Research

Research Using Matlantis

Cyber Catalysis: N2 Dissociation over Ruthenium Catalyst with Strong Metal-Support Interaction

Gerardo Valadez Huerta, Kaoru Hisama, Katsutoshi Sato, Katsutoshi Nagaoka, Michihisa Koyama

Catalysis informatics is constantly developing, and significant advances in data mining, molecular simulation, and automation for computational design and highthroughput experimentation have been achieved. However, efforts to reveal the mechanisms of complex supported nanoparticle catalysts in cyberspace have proven to be unsuccessful thus far. This study fills this gap by exploring N2 dissociation on a supported Ru nanoparticle as an example using a universal neural network potential. We calculated 200 catalyst configurations consideringthe reduction of the support and strong metal-support interaction (SMSI), eventually performing 15,600 calculations for various N2 adsorption states. After successfully validating our results with experimental IR spectral data, we clarified key N2 dissociation pathways behind the high activity of the SMSI surface and disclosed the maximum activity of catalysts reduced at 650 °C. Our method is well applicable to other complex systems, and we believe it represents a key first step toward the digital transformation of investigations on heterogeneous catalysis.

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Calculations of Real-System Nanoparticles Using Universal Neural Network Potential PFP

Gerardo Valadez Huerta, Yusuke Nanba, Iori Kurata, Kosuke Nakago, So Takamoto, Chikashi Shinagawa, Michihisa Koyama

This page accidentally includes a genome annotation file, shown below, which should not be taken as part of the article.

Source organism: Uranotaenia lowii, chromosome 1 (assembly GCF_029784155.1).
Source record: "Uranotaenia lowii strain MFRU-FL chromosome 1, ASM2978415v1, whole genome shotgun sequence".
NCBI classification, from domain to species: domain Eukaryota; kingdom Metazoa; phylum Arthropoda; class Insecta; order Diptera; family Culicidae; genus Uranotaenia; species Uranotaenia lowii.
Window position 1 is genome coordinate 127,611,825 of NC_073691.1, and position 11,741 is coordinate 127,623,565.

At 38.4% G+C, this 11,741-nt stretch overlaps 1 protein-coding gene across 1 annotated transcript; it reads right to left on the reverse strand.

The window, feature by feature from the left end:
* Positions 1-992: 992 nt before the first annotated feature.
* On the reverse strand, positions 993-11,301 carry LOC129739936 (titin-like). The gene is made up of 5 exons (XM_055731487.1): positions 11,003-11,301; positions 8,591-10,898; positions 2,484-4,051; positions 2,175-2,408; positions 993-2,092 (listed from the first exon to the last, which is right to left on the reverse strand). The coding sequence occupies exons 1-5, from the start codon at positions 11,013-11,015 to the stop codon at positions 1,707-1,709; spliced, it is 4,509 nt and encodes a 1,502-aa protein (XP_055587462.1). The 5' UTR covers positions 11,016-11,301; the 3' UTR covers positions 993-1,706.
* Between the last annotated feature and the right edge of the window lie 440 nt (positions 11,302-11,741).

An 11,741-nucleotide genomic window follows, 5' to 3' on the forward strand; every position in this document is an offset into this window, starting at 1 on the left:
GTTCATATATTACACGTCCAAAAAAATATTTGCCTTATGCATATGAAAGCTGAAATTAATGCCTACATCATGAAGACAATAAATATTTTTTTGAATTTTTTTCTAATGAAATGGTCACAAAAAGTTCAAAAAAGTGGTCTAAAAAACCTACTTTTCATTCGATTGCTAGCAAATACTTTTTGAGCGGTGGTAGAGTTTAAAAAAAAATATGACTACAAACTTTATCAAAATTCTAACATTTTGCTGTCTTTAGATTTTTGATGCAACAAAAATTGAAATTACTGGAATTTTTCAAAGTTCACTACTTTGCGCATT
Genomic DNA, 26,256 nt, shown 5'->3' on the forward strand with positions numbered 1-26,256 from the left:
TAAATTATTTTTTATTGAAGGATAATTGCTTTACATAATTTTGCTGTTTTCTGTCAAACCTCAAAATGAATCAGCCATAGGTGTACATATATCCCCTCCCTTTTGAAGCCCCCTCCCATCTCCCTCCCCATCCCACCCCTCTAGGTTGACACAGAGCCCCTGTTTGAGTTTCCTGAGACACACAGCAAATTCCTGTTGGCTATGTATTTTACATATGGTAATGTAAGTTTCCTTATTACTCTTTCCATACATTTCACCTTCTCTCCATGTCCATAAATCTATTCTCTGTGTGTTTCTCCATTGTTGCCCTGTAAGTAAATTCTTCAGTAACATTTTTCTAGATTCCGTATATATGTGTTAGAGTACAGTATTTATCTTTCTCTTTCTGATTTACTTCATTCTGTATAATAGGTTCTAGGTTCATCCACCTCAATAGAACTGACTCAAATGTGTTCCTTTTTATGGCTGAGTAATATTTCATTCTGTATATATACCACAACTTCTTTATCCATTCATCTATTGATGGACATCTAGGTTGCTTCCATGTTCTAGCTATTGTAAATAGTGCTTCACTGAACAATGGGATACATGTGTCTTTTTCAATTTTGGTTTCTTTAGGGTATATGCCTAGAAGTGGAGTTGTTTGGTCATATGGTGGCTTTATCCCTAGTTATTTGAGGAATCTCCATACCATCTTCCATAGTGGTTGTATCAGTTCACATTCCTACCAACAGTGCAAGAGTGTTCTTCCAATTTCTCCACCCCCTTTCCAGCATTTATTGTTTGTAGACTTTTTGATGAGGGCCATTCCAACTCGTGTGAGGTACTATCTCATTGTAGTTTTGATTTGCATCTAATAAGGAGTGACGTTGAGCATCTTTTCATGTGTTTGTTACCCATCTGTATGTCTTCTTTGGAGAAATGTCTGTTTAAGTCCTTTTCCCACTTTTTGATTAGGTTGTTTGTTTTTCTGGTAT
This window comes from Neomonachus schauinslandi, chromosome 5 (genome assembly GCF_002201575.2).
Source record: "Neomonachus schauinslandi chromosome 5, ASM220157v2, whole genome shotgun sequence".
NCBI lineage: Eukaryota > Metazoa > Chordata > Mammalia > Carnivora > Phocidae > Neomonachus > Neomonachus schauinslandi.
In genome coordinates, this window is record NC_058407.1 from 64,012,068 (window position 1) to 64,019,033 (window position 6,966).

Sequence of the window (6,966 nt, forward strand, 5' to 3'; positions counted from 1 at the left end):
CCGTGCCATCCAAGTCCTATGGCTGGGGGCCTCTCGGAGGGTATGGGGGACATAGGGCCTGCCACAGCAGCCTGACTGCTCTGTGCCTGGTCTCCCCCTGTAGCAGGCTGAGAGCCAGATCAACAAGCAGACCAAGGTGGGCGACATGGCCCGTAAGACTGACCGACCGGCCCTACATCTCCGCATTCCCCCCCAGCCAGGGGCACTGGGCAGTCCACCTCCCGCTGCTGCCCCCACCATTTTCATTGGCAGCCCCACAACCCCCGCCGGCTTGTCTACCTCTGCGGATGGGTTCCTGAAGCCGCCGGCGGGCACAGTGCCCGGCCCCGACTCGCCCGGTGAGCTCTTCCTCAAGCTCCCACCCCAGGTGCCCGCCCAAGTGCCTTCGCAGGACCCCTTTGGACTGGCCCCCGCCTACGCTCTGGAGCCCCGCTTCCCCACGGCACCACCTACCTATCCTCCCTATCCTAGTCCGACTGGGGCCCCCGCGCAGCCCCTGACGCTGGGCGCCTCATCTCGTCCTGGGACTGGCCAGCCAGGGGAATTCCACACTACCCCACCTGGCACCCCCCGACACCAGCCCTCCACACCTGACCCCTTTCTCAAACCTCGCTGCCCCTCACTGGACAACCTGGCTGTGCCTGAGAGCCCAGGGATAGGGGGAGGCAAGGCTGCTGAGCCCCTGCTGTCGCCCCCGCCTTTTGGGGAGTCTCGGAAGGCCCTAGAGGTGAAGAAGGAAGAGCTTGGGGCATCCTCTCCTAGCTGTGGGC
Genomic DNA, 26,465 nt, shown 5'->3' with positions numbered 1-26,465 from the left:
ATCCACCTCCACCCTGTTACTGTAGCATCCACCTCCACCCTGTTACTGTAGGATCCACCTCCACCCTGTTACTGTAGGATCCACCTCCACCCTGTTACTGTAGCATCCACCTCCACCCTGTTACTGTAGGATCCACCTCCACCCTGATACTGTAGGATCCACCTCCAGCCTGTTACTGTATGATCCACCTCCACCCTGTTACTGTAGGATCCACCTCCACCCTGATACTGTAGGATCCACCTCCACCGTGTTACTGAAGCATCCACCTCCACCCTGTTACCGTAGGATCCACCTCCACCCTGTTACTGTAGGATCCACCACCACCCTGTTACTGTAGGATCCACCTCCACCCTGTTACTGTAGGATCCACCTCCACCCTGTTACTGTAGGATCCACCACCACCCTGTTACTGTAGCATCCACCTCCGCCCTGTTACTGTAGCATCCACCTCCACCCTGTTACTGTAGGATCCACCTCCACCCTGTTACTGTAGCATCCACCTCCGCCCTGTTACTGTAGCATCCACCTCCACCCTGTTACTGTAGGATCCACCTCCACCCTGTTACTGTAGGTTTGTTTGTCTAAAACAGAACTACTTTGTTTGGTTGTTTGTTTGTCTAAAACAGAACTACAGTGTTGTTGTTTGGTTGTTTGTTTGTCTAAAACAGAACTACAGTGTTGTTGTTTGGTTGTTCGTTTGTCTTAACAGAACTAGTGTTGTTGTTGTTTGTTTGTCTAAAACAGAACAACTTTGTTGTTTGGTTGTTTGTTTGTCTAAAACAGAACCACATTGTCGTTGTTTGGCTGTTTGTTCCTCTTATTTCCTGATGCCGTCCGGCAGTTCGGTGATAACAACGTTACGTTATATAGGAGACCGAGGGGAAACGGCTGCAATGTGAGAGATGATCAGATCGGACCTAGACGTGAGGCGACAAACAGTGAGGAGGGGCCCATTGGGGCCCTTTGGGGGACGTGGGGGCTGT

It is essential to explore the stability and activity of real-system nanoparticles theoretically. While applications of theoretical methods for this purpose can be found in literature, the expensive computational costs of conventional theoretical methods hinder their massive applications to practical materials design. With the recent development of neural network algorithms along with the advancement of computer systems, neural network potentials have emerged as a promising candidate for the description of a wide range of materials, including metals and molecules, with a reasonable computational time. In this study, we successfully validate a universal neural network potential, PFP, for the description of monometallic Ru nanoparticles, PdRuCu ternary alloy nanoparticles, and the NO adsorption on Rh nanoparticles against first-principles calculations. We further conduct molecular dynamics simulations on the NO-Rh system and challenge the PFP to describe a large, supported Pt nanoparticle system.

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